“I look like I’m only 25″, another man says. He and the boy a are laughing, “but I’m 88″. The two are having a nice conversation. In the end, they share a big, virtual hug.

The school uses its own digital tool for video chatting where conversations are recorded and uploaded privately for teachers to evaluate the talk language-wise.

But there is much more to this than just the language…

It’s fun and warms my heart to listen to their conversations about all the World and his brother.

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Read more:

Sensor Technology May Enable Successful Ageing-in-Place and, Concomitantly, Increase Value in The Process

As life expectancy and the proportion of people aged 65 and over increase, and integrated care and cost containment become a concern to many health organizations and policy-makers, technologies that utilize sensors to come up with new and innovative ways to support the elderly successfully age-in-place are increasingly becoming commonplace.

A flurry of new start-up health tech companies, mergers, acquisitions, and partnerships are entering the data analytics and sensor space to support seniors well-being.  What once started as sensor networks in facilitated facilities and nursing homes are now moving into to every imaginable inanimate object in seniors private homes or apartments.

A recent partnership between Caremerge and Lively to create a platform to provide caregivers or family members with real-time alerts if something is wrong is one example.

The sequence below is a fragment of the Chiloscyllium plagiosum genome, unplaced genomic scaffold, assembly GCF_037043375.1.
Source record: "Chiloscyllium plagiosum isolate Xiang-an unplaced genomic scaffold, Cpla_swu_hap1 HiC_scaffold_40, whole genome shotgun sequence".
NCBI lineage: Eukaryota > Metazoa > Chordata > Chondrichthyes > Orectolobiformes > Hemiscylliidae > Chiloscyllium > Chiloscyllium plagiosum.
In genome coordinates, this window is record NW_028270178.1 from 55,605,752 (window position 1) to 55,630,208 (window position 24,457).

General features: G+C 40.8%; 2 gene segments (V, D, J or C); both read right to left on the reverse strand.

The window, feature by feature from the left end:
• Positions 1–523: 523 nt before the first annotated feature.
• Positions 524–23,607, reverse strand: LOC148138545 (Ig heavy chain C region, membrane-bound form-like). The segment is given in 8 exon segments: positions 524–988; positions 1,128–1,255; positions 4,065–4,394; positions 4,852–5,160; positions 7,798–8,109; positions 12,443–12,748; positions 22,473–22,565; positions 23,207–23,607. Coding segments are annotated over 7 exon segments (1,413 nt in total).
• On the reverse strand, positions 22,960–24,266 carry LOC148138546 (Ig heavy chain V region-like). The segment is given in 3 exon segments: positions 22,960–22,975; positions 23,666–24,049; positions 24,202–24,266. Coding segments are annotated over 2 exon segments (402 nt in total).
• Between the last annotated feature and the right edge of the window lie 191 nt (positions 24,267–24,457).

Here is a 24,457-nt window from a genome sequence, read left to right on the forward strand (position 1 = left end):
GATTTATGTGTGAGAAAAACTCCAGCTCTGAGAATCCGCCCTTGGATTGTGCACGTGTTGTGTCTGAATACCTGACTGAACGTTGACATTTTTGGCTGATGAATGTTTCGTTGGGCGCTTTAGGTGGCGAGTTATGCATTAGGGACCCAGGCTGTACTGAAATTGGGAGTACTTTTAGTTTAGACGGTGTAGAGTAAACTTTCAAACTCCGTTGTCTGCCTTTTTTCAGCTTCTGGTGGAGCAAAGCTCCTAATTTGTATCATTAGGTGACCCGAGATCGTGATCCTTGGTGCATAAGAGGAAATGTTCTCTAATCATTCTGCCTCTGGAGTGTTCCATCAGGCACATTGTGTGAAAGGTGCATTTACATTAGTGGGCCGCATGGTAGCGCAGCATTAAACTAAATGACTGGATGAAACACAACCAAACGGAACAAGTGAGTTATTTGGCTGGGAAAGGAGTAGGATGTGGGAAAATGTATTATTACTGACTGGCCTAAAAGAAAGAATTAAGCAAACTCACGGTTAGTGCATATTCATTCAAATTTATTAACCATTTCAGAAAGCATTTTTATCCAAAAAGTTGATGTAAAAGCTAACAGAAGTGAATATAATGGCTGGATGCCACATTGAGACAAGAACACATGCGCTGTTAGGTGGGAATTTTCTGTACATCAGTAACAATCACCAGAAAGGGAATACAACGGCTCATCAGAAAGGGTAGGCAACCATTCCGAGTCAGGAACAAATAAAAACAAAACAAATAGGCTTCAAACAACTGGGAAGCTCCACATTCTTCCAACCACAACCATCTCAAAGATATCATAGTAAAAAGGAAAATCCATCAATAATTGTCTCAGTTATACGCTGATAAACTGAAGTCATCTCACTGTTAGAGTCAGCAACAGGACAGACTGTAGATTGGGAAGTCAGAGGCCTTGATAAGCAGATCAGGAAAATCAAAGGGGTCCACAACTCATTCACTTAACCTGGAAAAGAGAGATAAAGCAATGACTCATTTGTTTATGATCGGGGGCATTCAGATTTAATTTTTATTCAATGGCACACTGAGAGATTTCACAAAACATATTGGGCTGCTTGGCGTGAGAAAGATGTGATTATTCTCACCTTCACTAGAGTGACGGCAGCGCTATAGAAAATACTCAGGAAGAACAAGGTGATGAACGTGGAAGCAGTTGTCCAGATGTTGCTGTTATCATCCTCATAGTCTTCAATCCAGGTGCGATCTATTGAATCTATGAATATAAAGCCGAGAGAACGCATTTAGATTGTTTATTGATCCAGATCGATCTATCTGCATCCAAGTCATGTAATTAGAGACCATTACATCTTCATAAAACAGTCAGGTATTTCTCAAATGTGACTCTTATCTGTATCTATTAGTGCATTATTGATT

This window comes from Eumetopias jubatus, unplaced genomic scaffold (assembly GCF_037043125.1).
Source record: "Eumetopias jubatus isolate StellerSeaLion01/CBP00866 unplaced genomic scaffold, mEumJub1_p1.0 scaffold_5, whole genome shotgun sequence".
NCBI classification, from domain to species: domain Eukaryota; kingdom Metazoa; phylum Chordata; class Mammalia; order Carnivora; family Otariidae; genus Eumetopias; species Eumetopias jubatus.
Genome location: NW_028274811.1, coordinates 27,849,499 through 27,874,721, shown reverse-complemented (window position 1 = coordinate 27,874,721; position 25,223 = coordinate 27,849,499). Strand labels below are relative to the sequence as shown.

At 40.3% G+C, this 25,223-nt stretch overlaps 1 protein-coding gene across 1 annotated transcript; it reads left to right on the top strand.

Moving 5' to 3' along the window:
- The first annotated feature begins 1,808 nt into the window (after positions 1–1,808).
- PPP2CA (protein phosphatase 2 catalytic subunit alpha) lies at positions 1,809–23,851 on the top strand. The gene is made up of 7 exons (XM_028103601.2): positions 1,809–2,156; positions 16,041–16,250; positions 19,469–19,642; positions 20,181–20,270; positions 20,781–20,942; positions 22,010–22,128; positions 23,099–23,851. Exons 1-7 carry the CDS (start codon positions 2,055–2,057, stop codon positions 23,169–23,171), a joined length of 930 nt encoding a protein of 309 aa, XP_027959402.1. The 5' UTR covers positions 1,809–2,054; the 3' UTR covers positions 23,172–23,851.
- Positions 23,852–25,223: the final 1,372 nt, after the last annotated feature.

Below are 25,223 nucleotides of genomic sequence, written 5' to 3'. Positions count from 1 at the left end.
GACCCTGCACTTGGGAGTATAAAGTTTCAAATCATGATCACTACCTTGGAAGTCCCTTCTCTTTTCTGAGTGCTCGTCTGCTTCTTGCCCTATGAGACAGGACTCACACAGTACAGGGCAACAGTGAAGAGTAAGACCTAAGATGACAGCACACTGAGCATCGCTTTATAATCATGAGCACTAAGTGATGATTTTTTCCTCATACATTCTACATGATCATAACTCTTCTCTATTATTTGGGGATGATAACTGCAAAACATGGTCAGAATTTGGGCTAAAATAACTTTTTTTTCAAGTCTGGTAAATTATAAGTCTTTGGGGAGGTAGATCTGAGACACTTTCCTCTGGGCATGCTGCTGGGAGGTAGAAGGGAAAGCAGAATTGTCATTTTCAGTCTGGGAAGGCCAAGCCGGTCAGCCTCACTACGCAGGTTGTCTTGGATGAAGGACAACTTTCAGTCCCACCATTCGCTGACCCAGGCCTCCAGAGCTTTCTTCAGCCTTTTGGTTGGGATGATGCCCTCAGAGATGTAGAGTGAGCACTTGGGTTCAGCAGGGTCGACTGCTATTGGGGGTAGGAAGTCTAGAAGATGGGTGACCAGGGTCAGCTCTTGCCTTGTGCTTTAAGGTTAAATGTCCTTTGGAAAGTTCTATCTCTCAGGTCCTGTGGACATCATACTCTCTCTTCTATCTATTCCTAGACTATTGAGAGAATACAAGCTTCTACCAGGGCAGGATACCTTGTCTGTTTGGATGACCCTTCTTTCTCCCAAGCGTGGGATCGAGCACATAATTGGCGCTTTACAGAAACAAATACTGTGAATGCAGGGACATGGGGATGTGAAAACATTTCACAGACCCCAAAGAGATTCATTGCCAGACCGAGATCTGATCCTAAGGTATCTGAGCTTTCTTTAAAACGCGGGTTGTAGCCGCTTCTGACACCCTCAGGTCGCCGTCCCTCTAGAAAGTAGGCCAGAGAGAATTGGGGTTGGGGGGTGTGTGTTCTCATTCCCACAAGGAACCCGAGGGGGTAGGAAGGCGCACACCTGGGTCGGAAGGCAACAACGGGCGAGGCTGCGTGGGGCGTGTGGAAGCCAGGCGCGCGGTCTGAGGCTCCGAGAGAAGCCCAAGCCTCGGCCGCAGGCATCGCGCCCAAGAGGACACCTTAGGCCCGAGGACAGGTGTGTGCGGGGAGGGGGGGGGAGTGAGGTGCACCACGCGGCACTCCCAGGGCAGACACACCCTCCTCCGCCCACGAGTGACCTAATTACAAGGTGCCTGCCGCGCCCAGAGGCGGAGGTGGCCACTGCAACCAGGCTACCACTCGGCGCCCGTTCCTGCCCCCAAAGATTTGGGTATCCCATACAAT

Caremerge has a database of patient data from diagnoses, medications and allergies, and Lively develops passive movement sensors that can be placed in various spots in an elderly person’s home (i.e. the refrigerator, a pillbox, keychain, etc). So the cloud will be able notify caregivers when meals are eaten, medications are taken, if anyone leaves the house. More importantly, the platform can also notify caregivers if any disruption from a daily routine occurs. Although the partnership was announced relatively recently, they are in the process of taking in a few initial customers to test out their platform.

This business model is not unique for the vital sign monitoring and emergency detection space. Other similar ventures include: beclose, healthsense, and GrandCareSystems, among others.

Sensors to monitor vital signs need not be limited to being placed in inanimate objects. Research is underway to examine how to impant miniature sensors that can continuously monitor and report on a person’s health status.

Sensors introduce a whole wealth of data on patient behaviours that can be used to coordinate and integrate the management of care. So its no surprise that this space is seeing a lot of investment growth from traditional investors, but also from a growing number of large hospital networks and non-health IT companies.

The increasing trend in sensors and smart technology suggests that being monitored-all-the-time may soon become the norm for the elderly as they age. It may even spread to the non-elderly  after, as “Smart homes” may become standard.

The applications for sensors to enable successful ageing-in-place seem limitless!

With more than $7.4 billion for over 1,393 deals occurring in the Health IT space since 2010, according to Startup Health, it would not be far-fetched to expect more excitement and innovations in this area very soon.


Portraits of elders

Elder portrait

Beautiful photos of elders. It’s rare that we see these. We spend a lot of time talking about ageing and elders, but we rarely highlight the beauty of years of laugh lines, eyes that have seen generations grow, and skin that has truly weathered the storms. Ageing is beautiful, and the photographer Danny Santos II depicted it when he photographed seniors for Project Silverline, an initiative by SingTel to put refurbished iPhones in the hands of seniors, to enhance their interactions, their health, and ease the sense of isolation many elders feel. To see the photos that Danny took of seniors in Singapore, click here.